Please note: Call center hours expanded to open at 8:00 am EDT to better serve our clients.

Visit our Coronavirus Resource Center for important updates and resources to help you navigate this time (this resource center also includes information related to the CARES Act and IRS Tax Deadline updates).

Generic selectors
Exact matches only
Search in title
Search in content
Search in posts
Search in pages
Filter by Categories
Cryptocurrency Investing
ETC News
Investor Insights Blog
Managing Your Account
Promissory Note Investing
Real Estate
Real Life Examples
Roth IRA
SDIRA Concepts
Small Business Plans
Tax Advantaged Accounts
Tax Insights
Uncategorized

Investor Insights Blog|Why a 401(k) May Not Be the Best Solution For Your Small Business

Uncategorized

Why a 401(k) May Not Be the Best Solution For Your Small Business

Ask a person about the benefits they receive at their company and they’ll invariably rattle off the list of medical, dental, PTO and 401(k) retirement options.

The 401(k) is seemingly expected as the retirement plan all companies should offer. That can force many small business owners — who may be just starting or changing their retirement strategy — into believing that a conventional 401(k) should be their only consideration. Add a 401(k) and be done, right? 

Not so fast. 

Determining the right retirement plan for your business should focus on several factors. In some cases, conventional thinking will prove true and implementing a 401(k) will be the best strategy. In others, your company and its employees could see more benefits from a different plan. 

Here are a few things to consider when trying to determine which retirement plan is right for your business. 

Income and contribution limits make a difference 

Your plan should support your contribution initiatives, not the other way around. If you’re looking to contribute aggressively to your plan, you’ll want to consider a solo 401(k) or a Simplified Employee Pension (SEP) IRA. The solo 401(k) can only be used if you have no other employees (besides, perhaps, your spouse). The SEP IRA, however, has no such restriction. 

SEP IRAs are also considered easier to establish and maintain than a solo 401(k). However, because you can only contribute up to 25% of your adjusted gross income into a SEP IRA, it is possible the solo 401(k) plan will allow you to contribute more aggressively. 

Consider the size of your company 

In our previous section we discussed plans for companies with few — or even one — employee(s). But what if your small business has numerous employees? 

In cases like this, you may want to think simple with a SIMPLE IRA. 

A SIMPLE IRA allows companies with 100 employees or fewer to establish a SIMPLE IRA for each individual employee. Employees are then allowed to make salary-deferred contributions to the plan until they reach $13,000. This could even be all of their income if their salary does not exceed this number.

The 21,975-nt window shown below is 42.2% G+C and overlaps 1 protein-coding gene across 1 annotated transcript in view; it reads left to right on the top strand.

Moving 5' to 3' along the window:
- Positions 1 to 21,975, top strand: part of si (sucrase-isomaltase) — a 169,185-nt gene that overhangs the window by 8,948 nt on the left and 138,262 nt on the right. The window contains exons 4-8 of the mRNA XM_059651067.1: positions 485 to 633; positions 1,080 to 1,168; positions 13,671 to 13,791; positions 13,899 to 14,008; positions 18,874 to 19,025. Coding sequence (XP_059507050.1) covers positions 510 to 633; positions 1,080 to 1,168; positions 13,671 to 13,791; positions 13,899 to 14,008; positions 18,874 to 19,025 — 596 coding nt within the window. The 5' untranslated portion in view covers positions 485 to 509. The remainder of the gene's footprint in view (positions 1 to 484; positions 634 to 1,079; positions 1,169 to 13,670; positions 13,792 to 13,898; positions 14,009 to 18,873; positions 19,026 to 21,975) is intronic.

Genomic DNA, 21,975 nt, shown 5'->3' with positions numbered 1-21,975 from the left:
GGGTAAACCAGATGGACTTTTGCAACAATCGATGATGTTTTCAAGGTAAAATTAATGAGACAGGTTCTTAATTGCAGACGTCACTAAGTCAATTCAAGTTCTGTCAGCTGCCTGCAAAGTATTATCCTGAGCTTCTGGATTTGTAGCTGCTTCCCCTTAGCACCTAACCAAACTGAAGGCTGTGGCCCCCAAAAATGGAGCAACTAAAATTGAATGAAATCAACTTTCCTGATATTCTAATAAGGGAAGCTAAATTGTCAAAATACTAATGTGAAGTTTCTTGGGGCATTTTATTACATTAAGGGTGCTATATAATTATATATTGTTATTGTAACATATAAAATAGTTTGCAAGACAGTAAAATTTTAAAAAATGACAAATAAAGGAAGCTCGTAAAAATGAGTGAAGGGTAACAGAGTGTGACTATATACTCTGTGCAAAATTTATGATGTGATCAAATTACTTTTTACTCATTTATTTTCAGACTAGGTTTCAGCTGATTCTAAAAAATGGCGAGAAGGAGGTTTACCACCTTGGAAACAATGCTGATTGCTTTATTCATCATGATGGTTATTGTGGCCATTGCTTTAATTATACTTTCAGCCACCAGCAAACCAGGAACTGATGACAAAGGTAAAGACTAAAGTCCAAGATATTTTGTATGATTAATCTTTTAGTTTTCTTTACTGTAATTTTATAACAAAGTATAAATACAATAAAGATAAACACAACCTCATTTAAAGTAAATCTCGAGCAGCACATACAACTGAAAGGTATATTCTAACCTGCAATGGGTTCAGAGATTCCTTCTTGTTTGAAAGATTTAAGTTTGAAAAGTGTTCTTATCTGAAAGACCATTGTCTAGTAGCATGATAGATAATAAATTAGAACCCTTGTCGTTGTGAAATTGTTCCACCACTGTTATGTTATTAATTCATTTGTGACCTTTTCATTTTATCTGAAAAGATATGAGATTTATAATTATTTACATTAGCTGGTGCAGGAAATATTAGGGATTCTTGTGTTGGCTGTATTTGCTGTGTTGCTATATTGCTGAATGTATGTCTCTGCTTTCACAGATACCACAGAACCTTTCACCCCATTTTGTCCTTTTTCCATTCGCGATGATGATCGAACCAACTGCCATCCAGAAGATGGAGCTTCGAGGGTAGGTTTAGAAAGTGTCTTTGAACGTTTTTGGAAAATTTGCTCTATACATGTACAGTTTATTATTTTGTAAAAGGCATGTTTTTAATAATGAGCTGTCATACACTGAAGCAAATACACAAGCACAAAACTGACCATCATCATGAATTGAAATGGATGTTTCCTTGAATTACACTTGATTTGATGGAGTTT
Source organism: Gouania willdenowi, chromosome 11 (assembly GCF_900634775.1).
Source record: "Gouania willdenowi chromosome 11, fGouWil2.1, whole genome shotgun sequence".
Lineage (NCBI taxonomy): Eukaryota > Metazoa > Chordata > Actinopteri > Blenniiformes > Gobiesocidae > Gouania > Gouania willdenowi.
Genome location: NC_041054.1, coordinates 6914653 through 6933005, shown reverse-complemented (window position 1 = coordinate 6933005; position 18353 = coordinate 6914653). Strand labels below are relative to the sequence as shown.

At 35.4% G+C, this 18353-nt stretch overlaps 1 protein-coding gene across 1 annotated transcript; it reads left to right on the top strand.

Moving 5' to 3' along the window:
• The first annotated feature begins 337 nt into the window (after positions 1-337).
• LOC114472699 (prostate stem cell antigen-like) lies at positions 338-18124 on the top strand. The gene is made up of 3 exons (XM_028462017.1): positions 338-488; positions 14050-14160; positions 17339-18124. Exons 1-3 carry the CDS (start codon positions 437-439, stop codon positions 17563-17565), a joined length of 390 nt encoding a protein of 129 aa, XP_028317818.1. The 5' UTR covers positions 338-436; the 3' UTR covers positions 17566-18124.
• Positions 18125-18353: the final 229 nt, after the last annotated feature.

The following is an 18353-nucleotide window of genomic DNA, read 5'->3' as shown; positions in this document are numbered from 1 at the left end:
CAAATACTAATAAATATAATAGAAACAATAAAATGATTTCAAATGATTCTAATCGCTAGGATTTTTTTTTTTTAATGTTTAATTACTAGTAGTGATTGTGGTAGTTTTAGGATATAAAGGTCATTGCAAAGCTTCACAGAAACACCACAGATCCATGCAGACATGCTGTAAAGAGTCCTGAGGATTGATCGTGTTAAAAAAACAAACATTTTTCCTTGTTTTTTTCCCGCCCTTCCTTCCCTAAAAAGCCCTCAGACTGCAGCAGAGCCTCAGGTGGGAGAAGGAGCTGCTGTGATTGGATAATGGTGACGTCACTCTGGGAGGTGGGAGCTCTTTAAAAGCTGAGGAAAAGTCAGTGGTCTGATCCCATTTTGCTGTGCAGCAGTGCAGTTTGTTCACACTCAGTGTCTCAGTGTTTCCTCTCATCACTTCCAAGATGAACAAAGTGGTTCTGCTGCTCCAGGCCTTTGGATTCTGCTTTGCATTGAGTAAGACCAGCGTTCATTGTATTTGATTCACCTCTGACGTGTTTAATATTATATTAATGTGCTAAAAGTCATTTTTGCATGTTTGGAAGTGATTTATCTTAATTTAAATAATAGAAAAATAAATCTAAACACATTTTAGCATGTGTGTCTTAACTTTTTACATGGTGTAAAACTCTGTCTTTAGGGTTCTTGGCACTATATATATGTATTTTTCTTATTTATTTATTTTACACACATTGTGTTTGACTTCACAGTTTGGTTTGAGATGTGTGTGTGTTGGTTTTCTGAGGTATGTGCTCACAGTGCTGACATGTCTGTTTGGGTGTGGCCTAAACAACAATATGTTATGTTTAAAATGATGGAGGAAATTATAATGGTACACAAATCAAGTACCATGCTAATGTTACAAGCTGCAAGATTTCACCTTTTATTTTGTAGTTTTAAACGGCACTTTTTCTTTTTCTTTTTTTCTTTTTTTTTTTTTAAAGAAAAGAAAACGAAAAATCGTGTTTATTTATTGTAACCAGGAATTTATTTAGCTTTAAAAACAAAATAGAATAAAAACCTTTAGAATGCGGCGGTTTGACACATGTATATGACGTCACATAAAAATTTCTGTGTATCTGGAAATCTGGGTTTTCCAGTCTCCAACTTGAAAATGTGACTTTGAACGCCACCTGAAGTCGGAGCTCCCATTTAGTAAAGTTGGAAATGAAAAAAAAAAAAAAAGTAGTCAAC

The plan also allows for a $3,000 catch-up mechanism for employees over 50. As an employer you will also have the opportunity to support your employees with a 3-percent dollar-for-dollar match to further grow their account.

You can also choose to contribute 2 percent of their compensation instead as a support metric. These contributions are non-elective, which means all employees receive them.  

Guide to small business retirement plans

Vesting method and employee turnover 

While you naturally want all of your employees — especially your best employees — to be with you for the long haul, employee turnover is a fact of life and of business.

If, however, your company seems to experience an exceptionally high level of employee turnover, you may want to factor this into the retirement plan you select based on its vesting qualities. 

Plans like SEP and SIMPLE IRAs as well as solo 401(k)s all have immediate vesting. Meanwhile, a conventional 401(k) will vest over time depending on the terms of the plan.

This may be a better solution for you in order to give your employees additional motivation to stick with you and your business. 

1

Does Equity Trust provide investment advice or act as a financial advisor?

Equity Trust Company is a directed custodian, preparing account statements for you, and reports for the IRS. Our role is to carry out an account owner’s direction, much like a bank carries out payment instructions when an account owner writes a check. We do not research or analyze your investment choices and do not offer opinion or advice on investment decisions. You should consult a trusted financial professional such as your accountant, financial planner or lawyer before making an investment.

2

Are there educational resources to help me be a more aware investor and protect myself against investment fraud?

In conjunction with the Retirement Industry Trust Association, we have compiled governmental and industry resources to help you, the self-directed investor, in making your investment decisions. As a reminder, all investments carry risk including loss of principal. No governmental agency or IRA custodian approves or guarantees investments.

3

Can I buy stocks, bonds and mutual funds with a self-directed IRA?

Yes. Some IRA custodians only allow investing in stocks, bonds and mutual funds; however a self-directed IRA custodian, such as Equity Trust, allows those types of investments in addition to real estate, notes, private placements, tax lien certificates and more.

There are plenty of options out there when trying to determine the best retirement plan for your company. If you have questions, we can help. Contact us today. 


Related Posts

Wealth-building insights directly to your inbox.

  • This field is for validation purposes and should be left unchanged.